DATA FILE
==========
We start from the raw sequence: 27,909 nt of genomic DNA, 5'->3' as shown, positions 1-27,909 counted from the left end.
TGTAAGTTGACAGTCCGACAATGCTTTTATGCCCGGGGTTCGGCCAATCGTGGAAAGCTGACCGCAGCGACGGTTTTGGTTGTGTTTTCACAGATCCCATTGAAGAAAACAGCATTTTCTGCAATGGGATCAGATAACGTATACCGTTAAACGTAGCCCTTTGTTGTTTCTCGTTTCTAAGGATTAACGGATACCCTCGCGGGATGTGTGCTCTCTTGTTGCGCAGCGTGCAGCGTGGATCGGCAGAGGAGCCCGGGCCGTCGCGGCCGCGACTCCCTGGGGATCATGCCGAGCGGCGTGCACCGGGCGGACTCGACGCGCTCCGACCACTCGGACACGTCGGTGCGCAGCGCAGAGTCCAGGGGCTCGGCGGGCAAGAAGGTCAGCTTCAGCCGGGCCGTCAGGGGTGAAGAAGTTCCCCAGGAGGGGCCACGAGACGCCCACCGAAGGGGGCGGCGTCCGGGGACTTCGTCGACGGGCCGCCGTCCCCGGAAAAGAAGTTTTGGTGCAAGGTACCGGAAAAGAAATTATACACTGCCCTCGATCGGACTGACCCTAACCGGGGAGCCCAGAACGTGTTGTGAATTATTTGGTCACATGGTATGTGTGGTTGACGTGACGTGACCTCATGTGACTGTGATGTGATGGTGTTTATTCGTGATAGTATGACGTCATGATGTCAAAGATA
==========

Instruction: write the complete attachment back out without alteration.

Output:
We start from the raw sequence: 27,909 nt of genomic DNA, 5'->3' as shown, positions 1-27,909 counted from the left end.
TGTAAGTTGACAGTCCGACAATGCTTTTATGCCCGGGGTTCGGCCAATCGTGGAAAGCTGACCGCAGCGACGGTTTTGGTTGTGTTTTCACAGATCCCATTGAAGAAAACAGCATTTTCTGCAATGGGATCAGATAACGTATACCGTTAAACGTAGCCCTTTGTTGTTTCTCGTTTCTAAGGATTAACGGATACCCTCGCGGGATGTGTGCTCTCTTGTTGCGCAGCGTGCAGCGTGGATCGGCAGAGGAGCCCGGGCCGTCGCGGCCGCGACTCCCTGGGGATCATGCCGAGCGGCGTGCACCGGGCGGACTCGACGCGCTCCGACCACTCGGACACGTCGGTGCGCAGCGCAGAGTCCAGGGGCTCGGCGGGCAAGAAGGTCAGCTTCAGCCGGGCCGTCAGGGGTGAAGAAGTTCCCCAGGAGGGGCCACGAGACGCCCACCGAAGGGGGCGGCGTCCGGGGACTTCGTCGACGGGCCGCCGTCCCCGGAAAAGAAGTTTTGGTGCAAGGTACCGGAAAAGAAATTATACACTGCCCTCGATCGGACTGACCCTAACCGGGGAGCCCAGAACGTGTTGTGAATTATTTGGTCACATGGTATGTGTGGTTGACGTGACGTGACCTCATGTGACTGTGATGTGATGGTGTTTATTCGTGATAGTATGACGTCATGATGTCAAAGATA